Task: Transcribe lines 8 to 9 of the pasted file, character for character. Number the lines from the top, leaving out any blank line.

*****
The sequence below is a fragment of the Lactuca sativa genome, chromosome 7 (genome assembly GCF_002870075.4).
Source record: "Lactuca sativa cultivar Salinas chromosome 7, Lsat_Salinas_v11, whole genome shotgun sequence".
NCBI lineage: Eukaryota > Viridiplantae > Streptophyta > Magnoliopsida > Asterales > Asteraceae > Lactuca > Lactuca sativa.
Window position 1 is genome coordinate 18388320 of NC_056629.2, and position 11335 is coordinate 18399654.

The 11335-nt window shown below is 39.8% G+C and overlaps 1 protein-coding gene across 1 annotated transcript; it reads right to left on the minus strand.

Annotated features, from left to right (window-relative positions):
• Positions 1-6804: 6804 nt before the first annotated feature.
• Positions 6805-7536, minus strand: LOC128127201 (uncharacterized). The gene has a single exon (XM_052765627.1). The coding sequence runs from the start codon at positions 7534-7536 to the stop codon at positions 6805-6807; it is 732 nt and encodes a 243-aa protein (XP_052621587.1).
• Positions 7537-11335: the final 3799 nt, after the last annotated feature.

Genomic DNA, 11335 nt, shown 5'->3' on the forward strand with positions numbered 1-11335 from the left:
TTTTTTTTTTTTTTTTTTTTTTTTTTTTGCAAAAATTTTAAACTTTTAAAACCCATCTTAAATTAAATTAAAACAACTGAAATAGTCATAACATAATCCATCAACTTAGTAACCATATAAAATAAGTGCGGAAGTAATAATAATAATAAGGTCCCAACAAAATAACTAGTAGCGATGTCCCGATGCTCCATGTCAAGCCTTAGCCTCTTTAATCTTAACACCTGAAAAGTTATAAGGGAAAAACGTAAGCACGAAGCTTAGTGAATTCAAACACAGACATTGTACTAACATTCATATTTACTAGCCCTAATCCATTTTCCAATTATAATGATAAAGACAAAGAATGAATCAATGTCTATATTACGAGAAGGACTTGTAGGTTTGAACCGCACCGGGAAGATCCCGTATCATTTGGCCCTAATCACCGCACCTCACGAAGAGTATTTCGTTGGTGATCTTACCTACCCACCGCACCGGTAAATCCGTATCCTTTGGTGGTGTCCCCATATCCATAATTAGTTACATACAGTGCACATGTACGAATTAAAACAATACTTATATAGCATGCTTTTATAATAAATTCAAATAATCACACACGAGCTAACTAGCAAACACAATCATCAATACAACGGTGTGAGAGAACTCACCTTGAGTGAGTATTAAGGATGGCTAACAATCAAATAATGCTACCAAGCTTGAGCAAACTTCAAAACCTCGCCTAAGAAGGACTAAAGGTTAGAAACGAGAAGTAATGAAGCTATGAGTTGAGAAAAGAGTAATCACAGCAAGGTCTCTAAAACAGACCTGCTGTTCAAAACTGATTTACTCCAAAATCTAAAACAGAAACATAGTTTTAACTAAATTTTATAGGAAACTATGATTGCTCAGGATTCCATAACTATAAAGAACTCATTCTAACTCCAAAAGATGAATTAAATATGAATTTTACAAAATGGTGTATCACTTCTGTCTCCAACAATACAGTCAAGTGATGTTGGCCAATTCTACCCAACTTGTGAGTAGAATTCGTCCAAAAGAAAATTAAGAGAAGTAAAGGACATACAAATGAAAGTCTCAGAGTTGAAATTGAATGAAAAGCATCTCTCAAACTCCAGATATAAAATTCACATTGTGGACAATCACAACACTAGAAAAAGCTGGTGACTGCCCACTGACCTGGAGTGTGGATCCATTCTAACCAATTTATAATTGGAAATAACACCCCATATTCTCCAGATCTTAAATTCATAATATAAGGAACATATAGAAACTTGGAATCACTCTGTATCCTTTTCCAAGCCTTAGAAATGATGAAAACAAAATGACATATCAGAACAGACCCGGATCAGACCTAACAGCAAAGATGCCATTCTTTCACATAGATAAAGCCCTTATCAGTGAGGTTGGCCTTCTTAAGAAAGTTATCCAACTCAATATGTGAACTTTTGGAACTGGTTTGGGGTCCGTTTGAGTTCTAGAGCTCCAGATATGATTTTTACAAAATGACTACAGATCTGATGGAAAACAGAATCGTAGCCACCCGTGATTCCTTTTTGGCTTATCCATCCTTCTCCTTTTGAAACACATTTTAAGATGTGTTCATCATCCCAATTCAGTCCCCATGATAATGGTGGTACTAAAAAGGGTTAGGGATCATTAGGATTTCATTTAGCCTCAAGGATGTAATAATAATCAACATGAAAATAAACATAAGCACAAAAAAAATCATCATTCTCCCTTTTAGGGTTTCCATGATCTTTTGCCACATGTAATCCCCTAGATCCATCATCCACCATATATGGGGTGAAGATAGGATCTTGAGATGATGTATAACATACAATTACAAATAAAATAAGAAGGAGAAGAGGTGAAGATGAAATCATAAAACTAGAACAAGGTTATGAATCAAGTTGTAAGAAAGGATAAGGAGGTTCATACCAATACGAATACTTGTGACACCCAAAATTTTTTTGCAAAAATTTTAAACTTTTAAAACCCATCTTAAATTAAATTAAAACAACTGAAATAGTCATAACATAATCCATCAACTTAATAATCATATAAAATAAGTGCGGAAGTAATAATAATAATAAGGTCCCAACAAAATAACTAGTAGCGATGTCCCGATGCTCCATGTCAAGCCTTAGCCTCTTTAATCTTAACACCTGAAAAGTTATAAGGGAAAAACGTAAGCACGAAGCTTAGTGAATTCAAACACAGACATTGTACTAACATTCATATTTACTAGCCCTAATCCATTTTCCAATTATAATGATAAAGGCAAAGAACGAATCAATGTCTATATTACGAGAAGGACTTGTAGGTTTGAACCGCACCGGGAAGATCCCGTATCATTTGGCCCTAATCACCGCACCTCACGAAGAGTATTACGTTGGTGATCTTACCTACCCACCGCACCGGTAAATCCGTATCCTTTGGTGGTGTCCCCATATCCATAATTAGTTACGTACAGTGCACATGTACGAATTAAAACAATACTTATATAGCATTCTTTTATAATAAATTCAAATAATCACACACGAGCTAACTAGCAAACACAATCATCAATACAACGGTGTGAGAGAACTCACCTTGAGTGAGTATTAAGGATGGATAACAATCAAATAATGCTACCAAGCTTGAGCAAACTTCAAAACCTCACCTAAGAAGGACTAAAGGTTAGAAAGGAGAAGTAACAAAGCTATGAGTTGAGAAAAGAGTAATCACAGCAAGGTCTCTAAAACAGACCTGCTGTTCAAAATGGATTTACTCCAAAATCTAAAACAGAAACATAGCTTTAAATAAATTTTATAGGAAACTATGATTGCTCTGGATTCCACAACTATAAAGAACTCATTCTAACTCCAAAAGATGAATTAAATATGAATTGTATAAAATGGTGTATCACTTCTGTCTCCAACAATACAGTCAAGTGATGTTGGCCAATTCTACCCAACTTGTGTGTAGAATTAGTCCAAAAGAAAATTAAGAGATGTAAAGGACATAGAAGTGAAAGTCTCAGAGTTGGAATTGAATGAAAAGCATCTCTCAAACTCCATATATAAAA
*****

• Positions 6805-7536, minus strand: LOC128127201 (uncharacterized). The gene has a single exon (XM_052765627.1). The coding sequence runs from the start codon at positions 7534-7536 to the stop codon at positions 6805-6807; it is 732 nt and encodes a 243-aa protein (XP_052621587.1).
• Positions 7537-11335: the final 3799 nt, after the last annotated feature.